Ethics question: Should he have returned the money to the bank? After all he hadn’t stolen it. The money was a drop in the ocean for the bank. And wouldn’t they be insured for such an eventuality?Or is it always wrong to take money that is not yours?

When my daughter brought up the question, both my husband and I snorted and said he should definitely keep the money. Damn banks! Look what they’ve done to the country. Look at what they’ve done to the tax payers. Of course he should take the money and run!

Our daughter blinked, surprised at our reaction. Here were her parents, two normally rather reticent, law-abiding adults, seething with resentment and bile. Of course, it didn’t help that I had just watched Michael Moore’s Capitalism: A Love Story, a paean to banking greed and incompetency.

And after she left with a last look askance at her still jabbering parents, I felt like I had been caught with my pants down. My normal Do what is right, Take care of your neighbour, Do as you would have done to you parenting stance had been completely shredded.

This financial crisis has not only hurt our pockets but has tainted our moral teachings. Do we continue to teach our children to play by the rules even when some obviously don’t, profit enormously, and get away with it?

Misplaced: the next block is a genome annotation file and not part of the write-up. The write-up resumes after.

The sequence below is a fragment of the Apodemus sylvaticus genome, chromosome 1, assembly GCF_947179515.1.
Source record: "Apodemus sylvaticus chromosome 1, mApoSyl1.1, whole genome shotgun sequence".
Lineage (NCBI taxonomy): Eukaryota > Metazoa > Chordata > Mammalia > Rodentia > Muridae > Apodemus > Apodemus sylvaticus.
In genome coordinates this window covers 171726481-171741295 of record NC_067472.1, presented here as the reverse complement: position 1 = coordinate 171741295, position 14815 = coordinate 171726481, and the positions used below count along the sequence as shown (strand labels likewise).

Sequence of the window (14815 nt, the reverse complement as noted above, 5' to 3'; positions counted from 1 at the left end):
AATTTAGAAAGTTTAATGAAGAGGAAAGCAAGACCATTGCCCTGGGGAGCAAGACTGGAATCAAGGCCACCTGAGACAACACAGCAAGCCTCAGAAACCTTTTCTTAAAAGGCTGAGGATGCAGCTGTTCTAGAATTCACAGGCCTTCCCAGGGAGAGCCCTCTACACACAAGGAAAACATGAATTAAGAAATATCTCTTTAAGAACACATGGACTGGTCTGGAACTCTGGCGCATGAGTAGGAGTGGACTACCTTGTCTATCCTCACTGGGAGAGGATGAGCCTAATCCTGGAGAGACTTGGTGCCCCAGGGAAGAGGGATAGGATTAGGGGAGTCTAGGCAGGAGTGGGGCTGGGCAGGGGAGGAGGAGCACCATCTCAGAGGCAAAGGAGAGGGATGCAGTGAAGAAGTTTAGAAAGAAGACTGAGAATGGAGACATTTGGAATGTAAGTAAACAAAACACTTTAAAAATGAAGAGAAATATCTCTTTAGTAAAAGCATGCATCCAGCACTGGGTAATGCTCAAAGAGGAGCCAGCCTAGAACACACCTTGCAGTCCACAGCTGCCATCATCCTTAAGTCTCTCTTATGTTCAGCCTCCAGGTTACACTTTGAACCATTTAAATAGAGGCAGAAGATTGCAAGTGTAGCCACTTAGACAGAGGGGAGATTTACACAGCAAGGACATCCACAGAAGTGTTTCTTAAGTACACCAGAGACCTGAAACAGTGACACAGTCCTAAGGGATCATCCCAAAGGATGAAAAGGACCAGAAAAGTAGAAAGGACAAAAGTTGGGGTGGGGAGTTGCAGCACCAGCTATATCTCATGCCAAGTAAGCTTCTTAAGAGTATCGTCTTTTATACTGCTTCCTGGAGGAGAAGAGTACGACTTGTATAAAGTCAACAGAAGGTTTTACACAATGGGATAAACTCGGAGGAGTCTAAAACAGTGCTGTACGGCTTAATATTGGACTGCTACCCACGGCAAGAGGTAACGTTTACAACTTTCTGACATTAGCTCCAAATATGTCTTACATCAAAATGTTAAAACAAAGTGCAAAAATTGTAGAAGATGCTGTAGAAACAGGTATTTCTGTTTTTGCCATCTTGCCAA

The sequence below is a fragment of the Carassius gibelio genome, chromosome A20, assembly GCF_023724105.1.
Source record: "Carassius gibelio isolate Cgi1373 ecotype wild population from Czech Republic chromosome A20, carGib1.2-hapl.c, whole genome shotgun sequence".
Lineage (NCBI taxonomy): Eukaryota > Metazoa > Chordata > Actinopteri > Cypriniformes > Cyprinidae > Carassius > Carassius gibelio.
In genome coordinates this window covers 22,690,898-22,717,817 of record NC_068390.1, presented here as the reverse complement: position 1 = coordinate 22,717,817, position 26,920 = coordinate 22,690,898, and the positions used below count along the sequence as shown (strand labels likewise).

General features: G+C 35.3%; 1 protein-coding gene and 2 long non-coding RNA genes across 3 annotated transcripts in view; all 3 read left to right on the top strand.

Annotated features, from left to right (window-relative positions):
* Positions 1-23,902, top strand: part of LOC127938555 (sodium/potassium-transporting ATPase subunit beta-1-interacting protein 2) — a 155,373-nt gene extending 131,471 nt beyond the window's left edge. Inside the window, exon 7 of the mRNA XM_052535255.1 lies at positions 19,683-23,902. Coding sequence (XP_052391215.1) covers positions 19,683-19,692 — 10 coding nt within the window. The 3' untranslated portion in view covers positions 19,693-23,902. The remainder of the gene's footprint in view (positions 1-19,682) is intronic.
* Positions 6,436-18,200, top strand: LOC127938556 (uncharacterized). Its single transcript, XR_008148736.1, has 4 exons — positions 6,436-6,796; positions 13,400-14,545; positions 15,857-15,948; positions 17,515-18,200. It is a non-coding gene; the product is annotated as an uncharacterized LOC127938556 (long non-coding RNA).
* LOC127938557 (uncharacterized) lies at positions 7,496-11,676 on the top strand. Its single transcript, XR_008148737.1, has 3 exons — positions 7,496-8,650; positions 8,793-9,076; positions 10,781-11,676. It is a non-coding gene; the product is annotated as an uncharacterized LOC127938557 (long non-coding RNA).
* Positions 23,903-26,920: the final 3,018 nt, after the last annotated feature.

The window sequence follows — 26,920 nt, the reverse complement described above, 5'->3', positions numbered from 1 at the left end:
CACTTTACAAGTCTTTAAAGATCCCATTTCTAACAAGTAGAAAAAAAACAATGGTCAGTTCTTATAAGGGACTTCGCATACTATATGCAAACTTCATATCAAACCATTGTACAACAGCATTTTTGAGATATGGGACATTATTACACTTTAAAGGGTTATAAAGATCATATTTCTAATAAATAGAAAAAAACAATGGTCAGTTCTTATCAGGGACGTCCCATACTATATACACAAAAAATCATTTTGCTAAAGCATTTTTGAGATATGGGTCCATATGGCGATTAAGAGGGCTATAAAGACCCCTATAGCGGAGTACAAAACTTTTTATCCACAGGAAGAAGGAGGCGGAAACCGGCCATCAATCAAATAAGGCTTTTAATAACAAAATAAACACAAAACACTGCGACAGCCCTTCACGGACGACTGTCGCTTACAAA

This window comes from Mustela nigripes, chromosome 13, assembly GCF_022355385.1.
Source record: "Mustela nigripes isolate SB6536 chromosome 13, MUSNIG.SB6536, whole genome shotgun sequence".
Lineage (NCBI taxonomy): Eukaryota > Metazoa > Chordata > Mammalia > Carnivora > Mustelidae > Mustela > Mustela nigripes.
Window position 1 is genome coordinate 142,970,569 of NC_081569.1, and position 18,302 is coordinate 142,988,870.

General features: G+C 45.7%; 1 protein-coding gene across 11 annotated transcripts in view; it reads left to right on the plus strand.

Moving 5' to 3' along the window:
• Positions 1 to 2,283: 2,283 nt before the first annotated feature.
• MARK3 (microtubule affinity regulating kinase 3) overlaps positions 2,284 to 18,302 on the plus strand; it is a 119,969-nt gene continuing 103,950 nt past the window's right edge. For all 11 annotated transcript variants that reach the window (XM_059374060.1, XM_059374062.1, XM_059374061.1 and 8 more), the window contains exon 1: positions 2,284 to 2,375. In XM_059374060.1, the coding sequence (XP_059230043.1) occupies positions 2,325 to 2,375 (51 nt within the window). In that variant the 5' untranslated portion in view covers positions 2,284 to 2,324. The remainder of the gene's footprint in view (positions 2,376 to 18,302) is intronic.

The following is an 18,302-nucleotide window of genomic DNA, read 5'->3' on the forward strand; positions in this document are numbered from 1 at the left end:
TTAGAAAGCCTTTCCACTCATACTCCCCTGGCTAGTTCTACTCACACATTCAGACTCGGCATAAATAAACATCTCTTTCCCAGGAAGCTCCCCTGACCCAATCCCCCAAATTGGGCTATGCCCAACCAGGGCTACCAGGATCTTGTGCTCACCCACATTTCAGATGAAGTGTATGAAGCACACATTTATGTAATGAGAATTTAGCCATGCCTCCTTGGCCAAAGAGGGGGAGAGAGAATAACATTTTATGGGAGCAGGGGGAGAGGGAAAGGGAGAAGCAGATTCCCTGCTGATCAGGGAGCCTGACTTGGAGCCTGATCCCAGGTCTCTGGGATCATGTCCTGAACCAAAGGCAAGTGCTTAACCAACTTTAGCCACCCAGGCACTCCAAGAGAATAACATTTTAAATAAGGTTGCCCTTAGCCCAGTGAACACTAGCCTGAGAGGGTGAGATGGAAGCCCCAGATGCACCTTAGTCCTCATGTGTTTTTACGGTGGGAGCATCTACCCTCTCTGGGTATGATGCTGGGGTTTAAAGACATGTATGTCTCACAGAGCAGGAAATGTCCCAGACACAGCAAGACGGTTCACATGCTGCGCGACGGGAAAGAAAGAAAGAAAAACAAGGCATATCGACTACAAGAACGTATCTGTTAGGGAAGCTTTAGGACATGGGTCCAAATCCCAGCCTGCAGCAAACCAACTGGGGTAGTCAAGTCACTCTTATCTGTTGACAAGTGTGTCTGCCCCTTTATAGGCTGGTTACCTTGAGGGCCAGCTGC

photo by wait.ti (flickr)


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Zen and the Art of Doing Handstands in the Pool

I took my son to his swimming lesson today and afterwards, instead of rushing away to complete a long list of errands, I let him play in the pool.

For the next half hour I watched him splash and make shapes in the water. He made circles and question marks, even triangles with his sleek body. He swam and dove and thought of nothing but the wet water and its silky feel against his skin.

I watched him in his funny little swim cap and his blue goggles which gave him the air of an elfin super hero. His smooth body encased in regulation blue swim trunks. His little pink toes sticking out every which way as he yet again flicked his body over and dove for the bottom. Where, as anyone knows, lies the power and silence of an aqua universe.